It's been a while since we did one of these but there's been so many interesting developments in the worlds of music and technology recently that we just had to share the following with you. From an intensely addictive and brilliantly innovative take on the 808 and drum sequencing in general, to mouth-watering gear shots in the studio of one of the most creative dance pioneers of the last decade, there's much to see, hear and otherwise mull over. Enjoy!
This is simply too much fun. Roland TR-808 samples meet a stunning, Rubik's cube-inspired GUI in this collaboration between Google and Secret Feature. This is probably simultaneously the best web-based app and biggest excuse to extend your lunch break to over 2 hours, ever created! Go on, give it a go - we'll see you in a few day
Stunning, detailed photos straight from a gear-addict's wet-dream, these pictures give us unprecedented access inside Jon Hopkins' studio. From a worn Korg MS20 to a rack-mounted Eventide Ultra-Harmonizer, this is all pretty drool-worthy stuff. In fact, if you're into vintage gear (and fairy lights) you might want to put a bib on before looking at these'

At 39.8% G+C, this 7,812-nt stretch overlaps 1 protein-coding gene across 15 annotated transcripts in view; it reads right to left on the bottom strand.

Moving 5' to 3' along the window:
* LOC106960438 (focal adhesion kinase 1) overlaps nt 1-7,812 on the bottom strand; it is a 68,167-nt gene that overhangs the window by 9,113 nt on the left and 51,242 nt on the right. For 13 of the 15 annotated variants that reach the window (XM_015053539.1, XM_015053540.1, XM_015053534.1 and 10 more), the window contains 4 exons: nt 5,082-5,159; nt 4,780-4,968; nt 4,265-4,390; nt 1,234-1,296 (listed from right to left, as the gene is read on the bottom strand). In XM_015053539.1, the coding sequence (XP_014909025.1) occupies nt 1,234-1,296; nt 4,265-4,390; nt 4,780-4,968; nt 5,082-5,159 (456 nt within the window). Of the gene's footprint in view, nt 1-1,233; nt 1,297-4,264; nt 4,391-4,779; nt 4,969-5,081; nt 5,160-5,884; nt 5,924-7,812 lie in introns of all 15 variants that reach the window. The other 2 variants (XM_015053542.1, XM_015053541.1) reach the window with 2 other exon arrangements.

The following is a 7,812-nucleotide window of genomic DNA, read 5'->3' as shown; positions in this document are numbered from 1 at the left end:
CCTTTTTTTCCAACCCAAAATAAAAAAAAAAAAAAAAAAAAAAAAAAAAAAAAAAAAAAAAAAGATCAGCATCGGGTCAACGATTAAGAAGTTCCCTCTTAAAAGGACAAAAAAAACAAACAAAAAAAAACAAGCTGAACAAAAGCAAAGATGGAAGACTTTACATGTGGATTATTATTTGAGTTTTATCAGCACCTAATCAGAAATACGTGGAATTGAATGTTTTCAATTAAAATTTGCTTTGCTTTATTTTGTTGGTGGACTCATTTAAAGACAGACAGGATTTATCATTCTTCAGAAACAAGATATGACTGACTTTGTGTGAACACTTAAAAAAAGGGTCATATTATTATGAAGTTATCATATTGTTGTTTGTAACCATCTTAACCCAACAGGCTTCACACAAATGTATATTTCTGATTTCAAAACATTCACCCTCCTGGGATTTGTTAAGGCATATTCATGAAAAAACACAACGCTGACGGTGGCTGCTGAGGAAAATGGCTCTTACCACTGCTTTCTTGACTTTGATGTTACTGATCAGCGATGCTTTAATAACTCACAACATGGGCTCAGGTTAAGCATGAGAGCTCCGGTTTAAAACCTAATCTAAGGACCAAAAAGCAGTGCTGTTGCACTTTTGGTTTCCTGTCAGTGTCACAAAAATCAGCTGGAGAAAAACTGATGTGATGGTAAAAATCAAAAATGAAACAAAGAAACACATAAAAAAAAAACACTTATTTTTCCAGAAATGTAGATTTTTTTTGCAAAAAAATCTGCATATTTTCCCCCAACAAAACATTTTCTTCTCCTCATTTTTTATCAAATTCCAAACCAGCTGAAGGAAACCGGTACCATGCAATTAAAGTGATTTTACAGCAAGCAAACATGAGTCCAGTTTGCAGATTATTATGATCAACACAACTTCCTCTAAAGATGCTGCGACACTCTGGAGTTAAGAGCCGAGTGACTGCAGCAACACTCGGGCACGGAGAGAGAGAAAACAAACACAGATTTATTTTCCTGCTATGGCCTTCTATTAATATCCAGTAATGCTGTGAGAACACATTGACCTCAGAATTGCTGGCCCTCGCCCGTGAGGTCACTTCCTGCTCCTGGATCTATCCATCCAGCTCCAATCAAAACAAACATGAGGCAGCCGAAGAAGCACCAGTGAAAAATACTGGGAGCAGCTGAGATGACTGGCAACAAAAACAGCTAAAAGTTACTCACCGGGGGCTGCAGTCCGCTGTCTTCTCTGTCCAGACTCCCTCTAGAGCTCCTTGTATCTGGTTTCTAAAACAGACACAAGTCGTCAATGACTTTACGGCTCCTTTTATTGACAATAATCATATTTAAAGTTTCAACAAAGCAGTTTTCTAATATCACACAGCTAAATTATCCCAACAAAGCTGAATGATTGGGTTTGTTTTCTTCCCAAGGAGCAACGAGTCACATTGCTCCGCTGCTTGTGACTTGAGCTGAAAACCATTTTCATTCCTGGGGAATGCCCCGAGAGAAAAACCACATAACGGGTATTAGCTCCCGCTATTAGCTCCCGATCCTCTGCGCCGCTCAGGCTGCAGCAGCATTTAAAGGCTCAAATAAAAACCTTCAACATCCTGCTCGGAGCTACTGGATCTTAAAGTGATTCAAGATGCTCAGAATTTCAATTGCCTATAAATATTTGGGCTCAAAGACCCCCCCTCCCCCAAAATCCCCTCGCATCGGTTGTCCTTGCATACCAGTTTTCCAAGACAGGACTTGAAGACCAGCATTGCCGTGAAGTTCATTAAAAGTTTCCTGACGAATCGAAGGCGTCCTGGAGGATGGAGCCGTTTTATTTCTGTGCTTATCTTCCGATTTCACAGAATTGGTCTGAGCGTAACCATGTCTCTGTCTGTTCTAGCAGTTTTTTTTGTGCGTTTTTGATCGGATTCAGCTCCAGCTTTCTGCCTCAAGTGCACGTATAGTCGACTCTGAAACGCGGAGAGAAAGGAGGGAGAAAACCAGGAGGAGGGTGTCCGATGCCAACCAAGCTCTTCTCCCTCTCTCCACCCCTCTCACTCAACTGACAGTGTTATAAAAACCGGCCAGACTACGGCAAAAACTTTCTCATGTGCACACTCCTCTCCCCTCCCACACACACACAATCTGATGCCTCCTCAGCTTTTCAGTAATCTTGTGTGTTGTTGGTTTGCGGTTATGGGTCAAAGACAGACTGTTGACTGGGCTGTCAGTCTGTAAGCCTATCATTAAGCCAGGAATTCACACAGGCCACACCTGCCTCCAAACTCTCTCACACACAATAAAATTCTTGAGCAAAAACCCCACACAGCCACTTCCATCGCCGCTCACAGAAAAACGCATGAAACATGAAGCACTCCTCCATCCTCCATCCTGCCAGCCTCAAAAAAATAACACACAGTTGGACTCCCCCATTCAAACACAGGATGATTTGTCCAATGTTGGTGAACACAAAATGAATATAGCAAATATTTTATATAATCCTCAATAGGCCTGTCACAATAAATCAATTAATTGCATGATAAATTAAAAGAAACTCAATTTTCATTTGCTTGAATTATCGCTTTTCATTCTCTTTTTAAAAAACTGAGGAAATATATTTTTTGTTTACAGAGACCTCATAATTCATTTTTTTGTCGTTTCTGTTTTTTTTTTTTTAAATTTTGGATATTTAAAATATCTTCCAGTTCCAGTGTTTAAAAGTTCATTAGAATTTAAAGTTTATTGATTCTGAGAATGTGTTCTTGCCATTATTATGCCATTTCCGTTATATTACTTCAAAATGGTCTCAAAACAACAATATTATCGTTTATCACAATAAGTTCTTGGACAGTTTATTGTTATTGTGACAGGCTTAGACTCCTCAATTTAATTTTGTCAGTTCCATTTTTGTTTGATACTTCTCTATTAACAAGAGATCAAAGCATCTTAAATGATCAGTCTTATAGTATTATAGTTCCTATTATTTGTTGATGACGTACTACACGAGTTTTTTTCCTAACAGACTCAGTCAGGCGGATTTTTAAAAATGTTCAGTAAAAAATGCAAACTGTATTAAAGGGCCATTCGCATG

Yet another fascinating interview with music tech pioneer and Ableton co-founder Robert Henke a.k.a Monolake, this one with Ableton themselves details the German gurus forays into audio-visual improvisation. The embedded clip of Henke's simply mesmerising show, titled Lumiére, if worth the click along but the interview is full of typically detailed tech chat and insight.
Red Bull Music's beat:repeat series recently saw the unlikely pairing of Anthrax drummer Charlie Benante and Ninjatune's Lee Bannon. Bannon samples Benante's metal drumming to create a signature nu-jungle tune, with Benante marvelling in Bannon's MPC-based workflow. Brace yourselves folks, we could have death-jungle on our hands any moment now'
Last but by no means least, we have another (yes, yet another) sound art pioneer mixing up fascinatingly detailed field recordings for the Boilerroom. Matthew Herbert's unconventional approach to all things music tech doesn't stop here, as he mixes bird song with ethnic pipe playing and noisy, rhythmic loops straight from the British Library's basement studio.